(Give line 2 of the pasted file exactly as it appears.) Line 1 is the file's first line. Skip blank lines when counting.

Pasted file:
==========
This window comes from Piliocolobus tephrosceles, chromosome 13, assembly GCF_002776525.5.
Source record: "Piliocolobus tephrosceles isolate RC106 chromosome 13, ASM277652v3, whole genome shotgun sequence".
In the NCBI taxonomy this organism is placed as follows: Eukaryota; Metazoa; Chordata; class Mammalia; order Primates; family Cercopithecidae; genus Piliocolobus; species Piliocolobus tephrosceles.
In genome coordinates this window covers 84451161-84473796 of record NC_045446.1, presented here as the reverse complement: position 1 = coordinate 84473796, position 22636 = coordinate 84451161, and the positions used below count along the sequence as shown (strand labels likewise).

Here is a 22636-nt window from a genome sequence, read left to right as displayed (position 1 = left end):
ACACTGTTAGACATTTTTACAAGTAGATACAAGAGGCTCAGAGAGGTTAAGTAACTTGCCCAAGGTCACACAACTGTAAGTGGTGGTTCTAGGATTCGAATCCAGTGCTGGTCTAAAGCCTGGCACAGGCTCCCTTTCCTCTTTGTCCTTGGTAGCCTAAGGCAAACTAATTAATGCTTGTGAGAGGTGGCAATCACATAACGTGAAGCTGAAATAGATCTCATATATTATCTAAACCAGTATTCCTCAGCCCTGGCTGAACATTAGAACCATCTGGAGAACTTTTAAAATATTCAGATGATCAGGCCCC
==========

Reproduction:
Source record: "Piliocolobus tephrosceles isolate RC106 chromosome 13, ASM277652v3, whole genome shotgun sequence".